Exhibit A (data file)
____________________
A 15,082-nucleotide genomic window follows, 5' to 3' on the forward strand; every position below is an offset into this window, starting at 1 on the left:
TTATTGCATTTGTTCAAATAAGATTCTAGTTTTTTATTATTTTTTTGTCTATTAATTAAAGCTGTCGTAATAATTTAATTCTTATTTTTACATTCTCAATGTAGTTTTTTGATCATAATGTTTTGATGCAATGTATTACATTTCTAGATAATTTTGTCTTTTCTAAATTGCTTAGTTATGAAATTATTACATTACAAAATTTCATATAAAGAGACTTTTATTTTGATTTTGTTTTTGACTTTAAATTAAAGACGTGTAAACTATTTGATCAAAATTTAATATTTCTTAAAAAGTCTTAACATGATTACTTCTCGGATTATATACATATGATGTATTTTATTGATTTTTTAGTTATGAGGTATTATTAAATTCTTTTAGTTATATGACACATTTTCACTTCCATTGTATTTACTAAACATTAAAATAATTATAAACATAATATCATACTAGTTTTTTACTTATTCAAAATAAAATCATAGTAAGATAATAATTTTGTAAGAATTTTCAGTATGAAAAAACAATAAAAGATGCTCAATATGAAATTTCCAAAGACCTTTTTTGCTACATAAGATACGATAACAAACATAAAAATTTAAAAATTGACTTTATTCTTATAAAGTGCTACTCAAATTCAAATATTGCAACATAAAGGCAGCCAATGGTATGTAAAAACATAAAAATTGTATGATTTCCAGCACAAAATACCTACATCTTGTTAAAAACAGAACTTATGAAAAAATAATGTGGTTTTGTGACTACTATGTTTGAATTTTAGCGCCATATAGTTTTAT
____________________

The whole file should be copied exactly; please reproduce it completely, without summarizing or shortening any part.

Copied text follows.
A 15,082-nucleotide genomic window follows, 5' to 3' on the forward strand; every position below is an offset into this window, starting at 1 on the left:
TTATTGCATTTGTTCAAATAAGATTCTAGTTTTTTATTATTTTTTTGTCTATTAATTAAAGCTGTCGTAATAATTTAATTCTTATTTTTACATTCTCAATGTAGTTTTTTGATCATAATGTTTTGATGCAATGTATTACATTTCTAGATAATTTTGTCTTTTCTAAATTGCTTAGTTATGAAATTATTACATTACAAAATTTCATATAAAGAGACTTTTATTTTGATTTTGTTTTTGACTTTAAATTAAAGACGTGTAAACTATTTGATCAAAATTTAATATTTCTTAAAAAGTCTTAACATGATTACTTCTCGGATTATATACATATGATGTATTTTATTGATTTTTTAGTTATGAGGTATTATTAAATTCTTTTAGTTATATGACACATTTTCACTTCCATTGTATTTACTAAACATTAAAATAATTATAAACATAATATCATACTAGTTTTTTACTTATTCAAAATAAAATCATAGTAAGATAATAATTTTGTAAGAATTTTCAGTATGAAAAAACAATAAAAGATGCTCAATATGAAATTTCCAAAGACCTTTTTTGCTACATAAGATACGATAACAAACATAAAAATTTAAAAATTGACTTTATTCTTATAAAGTGCTACTCAAATTCAAATATTGCAACATAAAGGCAGCCAATGGTATGTAAAAACATAAAAATTGTATGATTTCCAGCACAAAATACCTACATCTTGTTAAAAACAGAACTTATGAAAAAATAATGTGGTTTTGTGACTACTATGTTTGAATTTTAGCGCCATATAGTTTTAT